Generative artificial intelligence (AI) in education – GOV.UK

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Updated 26 October 2023

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This document sets out the position of the Department for Education (DfE) on the use of generative artificial intelligence (AI), including large language models (LLMs) like ChatGPT or Google Bard, in the education sector.
This statement:
Generative AI refers to technology that can be used to create new content based on large volumes of data that models have been trained on from a variety of works and other sources. ChatGPT and Google Bard are generative artificial intelligence (AI) tools built on large language models (LLMs).
Tools such as ChatGPT and Google Bard can:
Other forms of generative AI can produce:
AI technology is not new and we already use it in everyday life for:
However, recent advances in technology mean that we can now use tools such as ChatGPT and Google Bard to produce AI-generated content. This creates opportunities and challenges for the education sector.
Generative AI tools are good at quickly:
When used appropriately, generative AI has the potential to:
However, the content produced by generative AI could be:
Teacher workload is an important issue and we are committed to helping teachers spend less time on non-pupil facing activities.
We are working with the education sector and with experts to identify opportunities to improve education and reduce workload using generative AI.
Having access to generative AI is not a substitute for having knowledge in our long-term memory. To make the most of generative AI, we need to have the knowledge to draw on.
We can only:
Generative AI tools can make certain written tasks quicker and easier, but cannot replace the judgement and deep subject knowledge of a human expert. It is more important than ever that our education system ensures pupils acquire knowledge, expertise and intellectual capability.
The education sector should:
It is important to be aware of the data privacy implications when using generative AI tools, as is the case with any new technology. Personal and special category data must be protected in accordance with data protection legislation.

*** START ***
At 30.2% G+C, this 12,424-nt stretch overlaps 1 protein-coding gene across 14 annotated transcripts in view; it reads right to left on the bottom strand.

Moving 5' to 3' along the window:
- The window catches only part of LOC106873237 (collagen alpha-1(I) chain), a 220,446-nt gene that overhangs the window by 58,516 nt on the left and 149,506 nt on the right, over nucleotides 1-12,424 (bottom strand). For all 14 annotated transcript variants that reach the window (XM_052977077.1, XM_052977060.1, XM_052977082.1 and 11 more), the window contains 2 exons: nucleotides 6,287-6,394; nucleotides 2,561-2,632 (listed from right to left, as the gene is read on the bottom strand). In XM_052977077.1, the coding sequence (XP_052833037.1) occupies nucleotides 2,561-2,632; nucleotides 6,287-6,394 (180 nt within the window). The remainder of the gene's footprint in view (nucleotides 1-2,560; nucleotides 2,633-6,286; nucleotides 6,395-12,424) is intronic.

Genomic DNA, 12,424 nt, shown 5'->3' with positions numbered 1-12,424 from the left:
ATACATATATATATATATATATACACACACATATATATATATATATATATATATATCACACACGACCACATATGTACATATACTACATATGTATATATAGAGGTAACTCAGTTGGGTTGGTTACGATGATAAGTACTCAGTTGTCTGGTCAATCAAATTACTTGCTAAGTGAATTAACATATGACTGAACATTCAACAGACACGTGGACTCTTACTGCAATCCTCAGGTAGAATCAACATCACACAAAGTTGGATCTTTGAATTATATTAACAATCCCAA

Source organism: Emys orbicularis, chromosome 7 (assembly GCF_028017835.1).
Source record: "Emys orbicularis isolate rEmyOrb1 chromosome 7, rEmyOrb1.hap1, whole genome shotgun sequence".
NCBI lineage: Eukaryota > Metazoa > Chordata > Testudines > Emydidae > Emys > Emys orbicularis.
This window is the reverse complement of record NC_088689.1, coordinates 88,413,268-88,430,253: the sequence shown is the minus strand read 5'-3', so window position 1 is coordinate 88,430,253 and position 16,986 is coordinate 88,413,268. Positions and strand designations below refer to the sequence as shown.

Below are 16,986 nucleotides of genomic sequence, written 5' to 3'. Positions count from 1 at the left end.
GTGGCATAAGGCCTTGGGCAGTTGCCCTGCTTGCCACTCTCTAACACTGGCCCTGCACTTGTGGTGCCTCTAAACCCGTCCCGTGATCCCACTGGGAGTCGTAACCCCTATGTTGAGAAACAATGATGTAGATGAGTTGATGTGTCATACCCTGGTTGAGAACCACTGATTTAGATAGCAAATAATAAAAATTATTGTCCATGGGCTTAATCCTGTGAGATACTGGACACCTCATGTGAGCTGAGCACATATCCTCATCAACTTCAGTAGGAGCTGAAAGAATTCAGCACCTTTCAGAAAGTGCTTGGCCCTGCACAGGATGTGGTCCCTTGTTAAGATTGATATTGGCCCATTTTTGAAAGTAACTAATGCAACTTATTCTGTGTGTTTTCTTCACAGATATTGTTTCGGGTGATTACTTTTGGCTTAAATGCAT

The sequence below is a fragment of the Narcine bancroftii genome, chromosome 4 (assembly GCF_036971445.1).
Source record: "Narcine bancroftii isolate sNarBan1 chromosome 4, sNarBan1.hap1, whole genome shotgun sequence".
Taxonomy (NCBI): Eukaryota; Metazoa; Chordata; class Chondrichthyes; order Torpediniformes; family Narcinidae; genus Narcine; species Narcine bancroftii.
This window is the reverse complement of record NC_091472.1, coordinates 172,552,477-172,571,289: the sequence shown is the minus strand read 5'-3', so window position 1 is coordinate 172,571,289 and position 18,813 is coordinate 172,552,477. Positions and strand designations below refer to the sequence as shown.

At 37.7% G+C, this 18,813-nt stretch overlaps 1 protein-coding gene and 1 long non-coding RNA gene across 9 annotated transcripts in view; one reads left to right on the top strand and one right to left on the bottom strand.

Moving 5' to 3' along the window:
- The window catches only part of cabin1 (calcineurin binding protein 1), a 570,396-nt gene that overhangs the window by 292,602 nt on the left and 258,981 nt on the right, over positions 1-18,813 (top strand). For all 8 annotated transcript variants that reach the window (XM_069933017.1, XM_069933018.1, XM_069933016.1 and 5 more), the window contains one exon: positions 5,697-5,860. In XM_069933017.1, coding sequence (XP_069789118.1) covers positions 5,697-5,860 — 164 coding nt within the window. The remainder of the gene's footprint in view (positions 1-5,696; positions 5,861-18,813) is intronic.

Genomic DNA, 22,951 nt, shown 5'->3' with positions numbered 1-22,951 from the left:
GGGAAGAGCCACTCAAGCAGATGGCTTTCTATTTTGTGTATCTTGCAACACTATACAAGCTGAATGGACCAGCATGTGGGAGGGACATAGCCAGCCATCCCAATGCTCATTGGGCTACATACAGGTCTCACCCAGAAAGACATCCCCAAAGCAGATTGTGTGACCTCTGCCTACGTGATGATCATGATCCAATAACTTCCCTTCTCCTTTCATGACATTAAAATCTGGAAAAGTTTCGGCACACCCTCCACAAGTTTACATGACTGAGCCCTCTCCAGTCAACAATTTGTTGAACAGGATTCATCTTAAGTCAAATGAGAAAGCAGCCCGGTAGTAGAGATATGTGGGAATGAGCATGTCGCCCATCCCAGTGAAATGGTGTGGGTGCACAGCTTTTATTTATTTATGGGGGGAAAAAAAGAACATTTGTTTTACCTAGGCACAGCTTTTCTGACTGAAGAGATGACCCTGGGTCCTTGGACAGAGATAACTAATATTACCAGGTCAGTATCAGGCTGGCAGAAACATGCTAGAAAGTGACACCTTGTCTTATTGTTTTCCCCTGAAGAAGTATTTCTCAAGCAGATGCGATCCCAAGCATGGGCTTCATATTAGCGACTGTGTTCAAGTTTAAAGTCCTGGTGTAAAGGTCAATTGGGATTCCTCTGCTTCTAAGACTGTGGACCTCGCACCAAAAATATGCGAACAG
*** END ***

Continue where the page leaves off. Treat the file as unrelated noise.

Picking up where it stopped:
If it is strictly necessary to use personal and special category data in generative AI tools within their setting, the education institution must ensure that the products and procedures comply with data protection legislation and their existing data privacy policies to protect the data.
Education institutions should also be open and transparent, ensuring the data subjects (pupils) understand their personal or special category data is being processed using AI tools.
Find out more about:
Most generative tools will use the inputs submitted by users to further train and refine their models.
However, pupils own the intellectual property (IP) rights to original content they create. Original content is likely to include anything that shows working out or is beyond multiple choice questions. Intellectual property can only be used to train AI if there is consent from the rights holder or an exemption to copyright applies.
Some tools allow users to opt out of inputs being used to train the models.
Education institutions must not allow or cause pupils’ original work to be used to train generative AI models unless they have appropriate consent or exemption to copyright. Consent would need to be from the student if over 18, and from their parent or legal guardian if under 18.
Exemptions to copyright are limited, and education institutions may wish to take legal advice to ensure they are acting within the law.
Generative AI tools can produce unreliable information, therefore any content produced requires professional judgement to check for appropriateness and accuracy.
Generative AI:
Whatever tools or resources are used to produce plans, policies or documents, the quality and content of the final document remains the professional responsibility of the person who produced it and the organisation they belong to.
Schools and colleges may wish to review homework policies and other types of unsupervised study to account for the availability of generative AI.
Higher education institutions may wish to review the intellectual asset management guide in regards to developing student policies on the IP they create, and how they interact and use IP of others in light of generative AI use.
Generative AI :
Schools and colleges should:
Find out more on:
Schools, colleges, universities and awarding organisations need to continue to take reasonable steps where applicable to prevent malpractice involving the use of generative AI.
The Joint Council for Qualifications has published guidance on AI use in assessments to support teachers and exam centres in protecting the integrity of qualifications. This guidance includes information on:
To harness the potential of generative AI, students will benefit from a knowledge-rich curriculum which allows them to become well-informed users of technology and understand its impact on society. Strong foundational knowledge ensures students are developing the right skills to make best use of generative AI.
The education sector needs to:
At different stages of education, this teaching may include:
The Office for AI is currently conducting research into the skills that will be needed for future workforce training.
The education system should:
DfE will continue to work with experts to:
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